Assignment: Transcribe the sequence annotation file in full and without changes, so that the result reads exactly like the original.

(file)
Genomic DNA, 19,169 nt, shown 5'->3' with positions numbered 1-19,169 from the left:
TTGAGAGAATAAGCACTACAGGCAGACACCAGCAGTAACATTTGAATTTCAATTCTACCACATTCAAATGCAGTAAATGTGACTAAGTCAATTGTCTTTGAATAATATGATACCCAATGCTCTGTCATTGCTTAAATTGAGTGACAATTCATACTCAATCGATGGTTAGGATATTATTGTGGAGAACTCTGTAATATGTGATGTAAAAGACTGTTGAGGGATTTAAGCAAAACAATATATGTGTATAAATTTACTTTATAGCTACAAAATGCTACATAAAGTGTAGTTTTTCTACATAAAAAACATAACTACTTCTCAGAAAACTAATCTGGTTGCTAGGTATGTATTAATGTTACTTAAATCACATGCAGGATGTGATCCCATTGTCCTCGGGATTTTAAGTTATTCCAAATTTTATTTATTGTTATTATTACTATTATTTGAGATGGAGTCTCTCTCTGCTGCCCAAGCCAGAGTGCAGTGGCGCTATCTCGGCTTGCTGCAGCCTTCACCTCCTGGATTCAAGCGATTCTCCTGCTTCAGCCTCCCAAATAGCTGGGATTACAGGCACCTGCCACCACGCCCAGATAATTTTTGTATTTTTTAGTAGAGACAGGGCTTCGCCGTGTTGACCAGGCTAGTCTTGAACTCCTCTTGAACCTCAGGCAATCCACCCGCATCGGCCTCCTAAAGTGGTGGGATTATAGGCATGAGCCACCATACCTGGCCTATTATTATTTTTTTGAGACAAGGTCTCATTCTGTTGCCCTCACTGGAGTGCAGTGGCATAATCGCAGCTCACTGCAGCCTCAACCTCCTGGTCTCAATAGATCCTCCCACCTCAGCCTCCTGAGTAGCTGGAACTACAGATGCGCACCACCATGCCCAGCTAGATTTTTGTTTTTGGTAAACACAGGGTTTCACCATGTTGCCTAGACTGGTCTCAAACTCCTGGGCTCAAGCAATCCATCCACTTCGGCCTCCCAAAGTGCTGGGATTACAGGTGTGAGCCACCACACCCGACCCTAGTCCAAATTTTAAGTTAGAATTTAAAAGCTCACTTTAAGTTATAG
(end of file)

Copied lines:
Genomic DNA, 19,169 nt, shown 5'->3' with positions numbered 1-19,169 from the left:
TTGAGAGAATAAGCACTACAGGCAGACACCAGCAGTAACATTTGAATTTCAATTCTACCACATTCAAATGCAGTAAATGTGACTAAGTCAATTGTCTTTGAATAATATGATACCCAATGCTCTGTCATTGCTTAAATTGAGTGACAATTCATACTCAATCGATGGTTAGGATATTATTGTGGAGAACTCTGTAATATGTGATGTAAAAGACTGTTGAGGGATTTAAGCAAAACAATATATGTGTATAAATTTACTTTATAGCTACAAAATGCTACATAAAGTGTAGTTTTTCTACATAAAAAACATAACTACTTCTCAGAAAACTAATCTGGTTGCTAGGTATGTATTAATGTTACTTAAATCACATGCAGGATGTGATCCCATTGTCCTCGGGATTTTAAGTTATTCCAAATTTTATTTATTGTTATTATTACTATTATTTGAGATGGAGTCTCTCTCTGCTGCCCAAGCCAGAGTGCAGTGGCGCTATCTCGGCTTGCTGCAGCCTTCACCTCCTGGATTCAAGCGATTCTCCTGCTTCAGCCTCCCAAATAGCTGGGATTACAGGCACCTGCCACCACGCCCAGATAATTTTTGTATTTTTTAGTAGAGACAGGGCTTCGCCGTGTTGACCAGGCTAGTCTTGAACTCCTCTTGAACCTCAGGCAATCCACCCGCATCGGCCTCCTAAAGTGGTGGGATTATAGGCATGAGCCACCATACCTGGCCTATTATTATTTTTTTGAGACAAGGTCTCATTCTGTTGCCCTCACTGGAGTGCAGTGGCATAATCGCAGCTCACTGCAGCCTCAACCTCCTGGTCTCAATAGATCCTCCCACCTCAGCCTCCTGAGTAGCTGGAACTACAGATGCGCACCACCATGCCCAGCTAGATTTTTGTTTTTGGTAAACACAGGGTTTCACCATGTTGCCTAGACTGGTCTCAAACTCCTGGGCTCAAGCAATCCATCCACTTCGGCCTCCCAAAGTGCTGGGATTACAGGTGTGAGCCACCACACCCGACCCTAGTCCAAATTTTAAGTTAGAATTTAAAAGCTCACTTTAAGTTATAG